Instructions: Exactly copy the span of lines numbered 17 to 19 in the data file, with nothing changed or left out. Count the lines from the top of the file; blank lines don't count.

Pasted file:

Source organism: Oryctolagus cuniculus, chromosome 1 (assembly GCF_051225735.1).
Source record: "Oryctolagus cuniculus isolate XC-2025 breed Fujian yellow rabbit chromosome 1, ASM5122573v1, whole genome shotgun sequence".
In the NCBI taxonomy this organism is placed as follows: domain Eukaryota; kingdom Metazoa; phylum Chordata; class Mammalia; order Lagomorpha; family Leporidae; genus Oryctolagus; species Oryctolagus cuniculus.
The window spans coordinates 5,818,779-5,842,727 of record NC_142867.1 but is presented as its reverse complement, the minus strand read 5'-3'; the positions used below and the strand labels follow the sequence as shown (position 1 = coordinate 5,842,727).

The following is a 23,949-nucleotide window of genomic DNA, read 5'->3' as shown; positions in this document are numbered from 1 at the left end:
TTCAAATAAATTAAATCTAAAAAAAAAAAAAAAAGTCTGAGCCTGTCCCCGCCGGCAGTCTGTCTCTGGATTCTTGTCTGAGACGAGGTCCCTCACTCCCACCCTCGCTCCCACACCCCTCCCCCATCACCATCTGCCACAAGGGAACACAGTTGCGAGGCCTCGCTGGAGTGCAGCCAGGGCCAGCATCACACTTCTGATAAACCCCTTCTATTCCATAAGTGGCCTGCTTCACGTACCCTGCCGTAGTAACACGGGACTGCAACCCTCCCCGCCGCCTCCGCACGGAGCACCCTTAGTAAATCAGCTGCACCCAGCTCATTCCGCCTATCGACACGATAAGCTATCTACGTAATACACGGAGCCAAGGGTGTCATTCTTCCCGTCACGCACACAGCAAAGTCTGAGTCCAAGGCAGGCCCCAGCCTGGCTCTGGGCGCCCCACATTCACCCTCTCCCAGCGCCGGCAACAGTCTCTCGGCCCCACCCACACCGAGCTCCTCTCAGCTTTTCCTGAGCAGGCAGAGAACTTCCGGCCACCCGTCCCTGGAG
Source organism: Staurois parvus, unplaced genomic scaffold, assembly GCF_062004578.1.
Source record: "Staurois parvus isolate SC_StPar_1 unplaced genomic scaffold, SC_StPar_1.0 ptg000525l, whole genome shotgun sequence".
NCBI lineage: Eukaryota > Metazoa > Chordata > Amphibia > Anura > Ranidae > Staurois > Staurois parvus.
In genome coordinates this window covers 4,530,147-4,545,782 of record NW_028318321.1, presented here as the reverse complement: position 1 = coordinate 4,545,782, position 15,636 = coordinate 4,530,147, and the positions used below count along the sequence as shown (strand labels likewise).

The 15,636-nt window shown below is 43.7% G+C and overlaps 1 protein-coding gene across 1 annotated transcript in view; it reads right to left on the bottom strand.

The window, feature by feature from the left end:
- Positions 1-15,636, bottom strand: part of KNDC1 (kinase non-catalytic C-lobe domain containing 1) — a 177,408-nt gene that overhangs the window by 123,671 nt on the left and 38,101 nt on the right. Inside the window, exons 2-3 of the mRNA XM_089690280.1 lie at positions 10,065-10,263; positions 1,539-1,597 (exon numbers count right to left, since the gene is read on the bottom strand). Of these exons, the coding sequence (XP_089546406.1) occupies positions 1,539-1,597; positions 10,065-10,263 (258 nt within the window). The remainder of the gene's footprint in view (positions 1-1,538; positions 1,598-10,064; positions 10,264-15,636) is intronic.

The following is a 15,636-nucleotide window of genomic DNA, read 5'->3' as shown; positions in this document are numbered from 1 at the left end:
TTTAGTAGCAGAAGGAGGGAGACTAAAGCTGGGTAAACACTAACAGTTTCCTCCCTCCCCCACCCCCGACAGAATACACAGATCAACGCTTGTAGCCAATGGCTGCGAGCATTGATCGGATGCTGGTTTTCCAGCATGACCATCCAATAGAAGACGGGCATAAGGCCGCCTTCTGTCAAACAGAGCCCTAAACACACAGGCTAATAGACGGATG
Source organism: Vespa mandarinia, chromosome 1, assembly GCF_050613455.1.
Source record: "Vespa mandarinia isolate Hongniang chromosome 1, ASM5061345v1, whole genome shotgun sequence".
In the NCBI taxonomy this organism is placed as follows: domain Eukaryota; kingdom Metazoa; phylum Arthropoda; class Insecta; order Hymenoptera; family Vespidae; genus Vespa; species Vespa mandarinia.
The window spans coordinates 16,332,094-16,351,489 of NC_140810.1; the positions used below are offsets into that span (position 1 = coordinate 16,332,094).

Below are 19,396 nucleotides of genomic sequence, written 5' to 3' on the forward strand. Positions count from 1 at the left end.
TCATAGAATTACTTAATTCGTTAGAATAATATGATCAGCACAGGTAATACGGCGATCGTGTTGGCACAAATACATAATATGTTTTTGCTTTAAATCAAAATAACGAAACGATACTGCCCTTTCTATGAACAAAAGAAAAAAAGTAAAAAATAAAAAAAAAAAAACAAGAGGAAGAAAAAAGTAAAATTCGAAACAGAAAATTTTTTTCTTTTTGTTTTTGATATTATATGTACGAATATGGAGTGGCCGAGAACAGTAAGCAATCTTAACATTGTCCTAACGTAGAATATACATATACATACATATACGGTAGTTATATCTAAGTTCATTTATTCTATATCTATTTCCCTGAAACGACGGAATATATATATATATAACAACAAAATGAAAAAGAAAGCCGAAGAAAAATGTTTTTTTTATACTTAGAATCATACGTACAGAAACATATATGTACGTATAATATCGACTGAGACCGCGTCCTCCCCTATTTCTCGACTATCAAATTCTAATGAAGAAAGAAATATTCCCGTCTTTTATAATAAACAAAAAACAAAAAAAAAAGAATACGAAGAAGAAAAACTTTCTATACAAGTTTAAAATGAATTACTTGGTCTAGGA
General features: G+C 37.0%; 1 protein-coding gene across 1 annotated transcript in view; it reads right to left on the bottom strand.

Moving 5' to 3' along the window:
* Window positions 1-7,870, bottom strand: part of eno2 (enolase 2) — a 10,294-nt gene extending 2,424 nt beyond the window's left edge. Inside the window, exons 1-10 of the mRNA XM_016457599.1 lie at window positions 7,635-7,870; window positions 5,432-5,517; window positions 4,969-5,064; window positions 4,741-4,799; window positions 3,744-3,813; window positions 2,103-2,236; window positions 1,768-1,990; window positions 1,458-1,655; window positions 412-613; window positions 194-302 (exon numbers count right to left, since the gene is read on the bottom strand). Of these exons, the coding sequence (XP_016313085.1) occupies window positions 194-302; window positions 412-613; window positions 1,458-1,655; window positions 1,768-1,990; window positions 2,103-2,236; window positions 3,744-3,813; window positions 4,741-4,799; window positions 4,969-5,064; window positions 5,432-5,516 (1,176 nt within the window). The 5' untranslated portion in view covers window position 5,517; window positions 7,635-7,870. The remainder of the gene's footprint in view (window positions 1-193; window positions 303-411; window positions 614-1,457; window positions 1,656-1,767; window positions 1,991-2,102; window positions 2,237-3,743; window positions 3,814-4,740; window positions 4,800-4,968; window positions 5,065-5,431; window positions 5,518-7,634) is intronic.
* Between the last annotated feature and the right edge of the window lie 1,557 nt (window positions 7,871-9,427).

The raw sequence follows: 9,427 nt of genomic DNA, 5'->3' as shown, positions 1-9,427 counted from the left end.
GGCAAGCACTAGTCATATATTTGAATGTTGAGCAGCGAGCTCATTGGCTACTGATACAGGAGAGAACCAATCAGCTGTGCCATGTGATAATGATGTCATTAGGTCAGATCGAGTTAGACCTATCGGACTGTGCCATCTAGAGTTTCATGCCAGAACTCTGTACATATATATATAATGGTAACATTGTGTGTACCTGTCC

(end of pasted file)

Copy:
Source record: "Vespa mandarinia isolate Hongniang chromosome 1, ASM5061345v1, whole genome shotgun sequence".
In the NCBI taxonomy this organism is placed as follows: domain Eukaryota; kingdom Metazoa; phylum Arthropoda; class Insecta; order Hymenoptera; family Vespidae; genus Vespa; species Vespa mandarinia.
The window spans coordinates 16,332,094-16,351,489 of NC_140810.1; the positions used below are offsets into that span (position 1 = coordinate 16,332,094).